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# 2D Histogram Contour in Python

How to make 2D Histogram Contour plots in Python with Plotly.

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New to Plotly?

Plotly is a free and open-source graphing library for Python. We recommend you read our Getting Started guide for the latest installation or upgrade instructions, then move on to our Plotly Fundamentals tutorials or dive straight in to some Basic Charts tutorials.

## 2D Histogram Contours or Density Contours¶

A 2D histogram contour plot, also known as a density contour plot, is a 2-dimensional generalization of a histogram which resembles a contour plot but is computed by grouping a set of points specified by their x and y coordinates into bins, and applying an aggregation function such as count or sum (if z is provided) to compute the value to be used to compute contours. This kind of visualization (and the related 2D histogram, or density heatmap) is often used to manage over-plotting, or situations where showing large data sets as scatter plots would result in points overlapping each other and hiding patterns.

## Density Contours with Plotly Express¶

Plotly Express is the easy-to-use, high-level interface to Plotly, which operates on a variety of types of data and produces easy-to-style figures. The Plotly Express function density_contour() can be used to produce density contours.

In [1]:
import plotly.express as px
df = px.data.tips()

fig = px.density_contour(df, x="total_bill", y="tip")
fig.show()


Marginal plots can be added to visualize the 1-dimensional distributions of the two variables. Here we use a marginal histogram. Other allowable values are violin, box and rug.

In [2]:
import plotly.express as px
df = px.data.tips()

fig = px.density_contour(df, x="total_bill", y="tip", marginal_x="histogram", marginal_y="histogram")
fig.show()


Density contours can also be faceted and discretely colored:

In [3]:
import plotly.express as px
df = px.data.tips()

fig = px.density_contour(df, x="total_bill", y="tip", facet_col="sex", color="smoker")
fig.show()


Plotly Express density contours can be continuously-colored and labeled:

In [4]:
import plotly.express as px
df = px.data.tips()

fig = px.density_contour(df, x="total_bill", y="tip")
fig.update_traces(contours_coloring="fill", contours_showlabels = True)
fig.show()


### Other aggregation functions than count¶

By passing in a z value and a histfunc, density contours can perform basic aggregation operations. Here we show average Sepal Length grouped by Petal Length and Petal Width for the Iris dataset.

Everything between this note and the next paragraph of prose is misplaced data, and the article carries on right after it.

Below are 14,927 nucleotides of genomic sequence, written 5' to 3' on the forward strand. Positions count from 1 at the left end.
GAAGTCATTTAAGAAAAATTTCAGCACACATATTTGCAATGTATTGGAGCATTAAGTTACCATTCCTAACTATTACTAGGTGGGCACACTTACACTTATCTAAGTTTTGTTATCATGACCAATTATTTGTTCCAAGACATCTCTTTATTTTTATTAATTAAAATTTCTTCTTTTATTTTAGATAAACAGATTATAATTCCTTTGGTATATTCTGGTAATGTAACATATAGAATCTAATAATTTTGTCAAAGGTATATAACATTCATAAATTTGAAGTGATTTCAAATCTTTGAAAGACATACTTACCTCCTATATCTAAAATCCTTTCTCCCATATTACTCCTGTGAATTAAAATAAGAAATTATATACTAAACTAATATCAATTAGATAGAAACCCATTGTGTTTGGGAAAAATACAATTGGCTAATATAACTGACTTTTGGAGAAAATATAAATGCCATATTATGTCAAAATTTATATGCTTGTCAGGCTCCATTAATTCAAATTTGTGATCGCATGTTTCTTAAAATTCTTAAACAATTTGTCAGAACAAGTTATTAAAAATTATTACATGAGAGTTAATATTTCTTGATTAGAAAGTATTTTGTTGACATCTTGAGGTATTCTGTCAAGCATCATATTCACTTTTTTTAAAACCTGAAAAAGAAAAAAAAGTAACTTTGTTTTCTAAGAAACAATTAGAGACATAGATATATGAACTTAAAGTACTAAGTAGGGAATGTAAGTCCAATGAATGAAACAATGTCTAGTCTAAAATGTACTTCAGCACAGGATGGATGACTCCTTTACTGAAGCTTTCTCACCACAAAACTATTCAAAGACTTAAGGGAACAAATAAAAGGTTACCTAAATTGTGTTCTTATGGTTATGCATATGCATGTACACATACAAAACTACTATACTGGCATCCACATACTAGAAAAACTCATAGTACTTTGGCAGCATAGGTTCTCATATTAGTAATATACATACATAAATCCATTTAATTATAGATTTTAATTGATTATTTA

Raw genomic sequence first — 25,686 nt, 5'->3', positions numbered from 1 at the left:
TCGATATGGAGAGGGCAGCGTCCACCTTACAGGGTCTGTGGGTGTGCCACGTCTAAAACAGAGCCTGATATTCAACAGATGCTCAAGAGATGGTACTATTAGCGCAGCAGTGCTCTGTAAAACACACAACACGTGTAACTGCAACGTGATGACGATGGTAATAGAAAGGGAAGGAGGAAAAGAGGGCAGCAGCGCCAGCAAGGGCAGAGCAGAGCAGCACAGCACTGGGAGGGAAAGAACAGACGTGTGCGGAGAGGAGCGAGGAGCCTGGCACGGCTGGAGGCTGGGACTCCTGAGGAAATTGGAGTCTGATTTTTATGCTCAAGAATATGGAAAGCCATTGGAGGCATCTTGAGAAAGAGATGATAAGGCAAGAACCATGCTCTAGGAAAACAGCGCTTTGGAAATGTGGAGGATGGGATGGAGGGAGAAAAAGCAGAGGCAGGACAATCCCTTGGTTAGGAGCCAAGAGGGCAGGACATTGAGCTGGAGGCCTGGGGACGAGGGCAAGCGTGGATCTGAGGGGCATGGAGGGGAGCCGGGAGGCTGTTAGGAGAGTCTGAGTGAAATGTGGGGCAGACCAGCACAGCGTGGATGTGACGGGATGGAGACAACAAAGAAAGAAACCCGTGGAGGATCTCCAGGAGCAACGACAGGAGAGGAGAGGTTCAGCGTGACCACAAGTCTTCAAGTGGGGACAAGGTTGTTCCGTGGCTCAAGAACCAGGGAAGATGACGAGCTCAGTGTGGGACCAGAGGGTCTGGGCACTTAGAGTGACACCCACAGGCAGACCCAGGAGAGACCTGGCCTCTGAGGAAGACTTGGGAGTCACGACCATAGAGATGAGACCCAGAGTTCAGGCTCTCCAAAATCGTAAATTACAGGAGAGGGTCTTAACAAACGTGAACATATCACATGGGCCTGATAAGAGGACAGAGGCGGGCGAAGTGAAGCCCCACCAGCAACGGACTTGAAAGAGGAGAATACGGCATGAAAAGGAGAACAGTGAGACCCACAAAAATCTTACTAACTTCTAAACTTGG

In [5]:
import plotly.express as px
df = px.data.iris()

fig = px.density_contour(df, x="petal_length", y="petal_width", z="sepal_length", histfunc="avg")
fig.show()


### 2D Histograms with Graph Objects¶

To build this kind of figure with graph objects without using Plotly Express, we can use the go.Histogram2d class.

#### Basic 2D Histogram Contour¶

In [6]:
import plotly.graph_objects as go

import numpy as np
np.random.seed(1)

x = np.random.uniform(-1, 1, size=500)
y = np.random.uniform(-1, 1, size=500)

fig = go.Figure(go.Histogram2dContour(
x = x,
y = y
))

fig.show()


#### 2D Histogram Contour Colorscale¶

In [7]:
import plotly.graph_objects as go

import numpy as np

x = np.random.uniform(-1, 1, size=500)
y = np.random.uniform(-1, 1, size=500)

fig = go.Figure(go.Histogram2dContour(
x = x,
y = y,
colorscale = 'Blues'
))

fig.show()


#### 2D Histogram Contour Styled¶

In [8]:
import plotly.graph_objects as go

import numpy as np

x = np.random.uniform(-1, 1, size=500)
y = np.random.uniform(-1, 1, size=500)

fig = go.Figure(go.Histogram2dContour(
x = x,
y = y,
colorscale = 'Jet',
contours = dict(
showlabels = True,
labelfont = dict(
family = 'Raleway',
color = 'white'
)
),
hoverlabel = dict(
bgcolor = 'white',
bordercolor = 'black',
font = dict(
family = 'Raleway',
color = 'black'
)
)

))

fig.show()


#### 2D Histogram Contour Subplot¶

In [9]:
import plotly.graph_objects as go

import numpy as np

t = np.linspace(-1, 1.2, 2000)
x = (t**3) + (0.3 * np.random.randn(2000))
y = (t**6) + (0.3 * np.random.randn(2000))

fig = go.Figure()
x = x,
y = y,
colorscale = 'Blues',
reversescale = True,
xaxis = 'x',
yaxis = 'y'
))
x = x,
y = y,
xaxis = 'x',
yaxis = 'y',
mode = 'markers',
marker = dict(
color = 'rgba(0,0,0,0.3)',
size = 3
)
))
y = y,
xaxis = 'x2',
marker = dict(
color = 'rgba(0,0,0,1)'
)
))
x = x,
yaxis = 'y2',
marker = dict(
color = 'rgba(0,0,0,1)'
)
))

fig.update_layout(
autosize = False,
xaxis = dict(
zeroline = False,
domain = [0,0.85],
showgrid = False
),
yaxis = dict(
zeroline = False,
domain = [0,0.85],
showgrid = False
),
xaxis2 = dict(
zeroline = False,
domain = [0.85,1],
showgrid = False
),
yaxis2 = dict(
zeroline = False,
domain = [0.85,1],
showgrid = False
),
height = 600,
width = 600,
bargap = 0,
hovermode = 'closest',
showlegend = False
)

fig.show()


#### Reference¶

Dash is an open-source framework for building analytical applications, with no Javascript required, and it is tightly integrated with the Plotly graphing library.

Learn about how to install Dash at https://dash.plot.ly/installation.

Everywhere in this page that you see fig.show(), you can display the same figure in a Dash application by passing it to the figure argument of the Graph component from the built-in dash_core_components package like this:

import plotly.graph_objects as go # or plotly.express as px
fig = go.Figure() # or any Plotly Express function e.g. px.bar(...)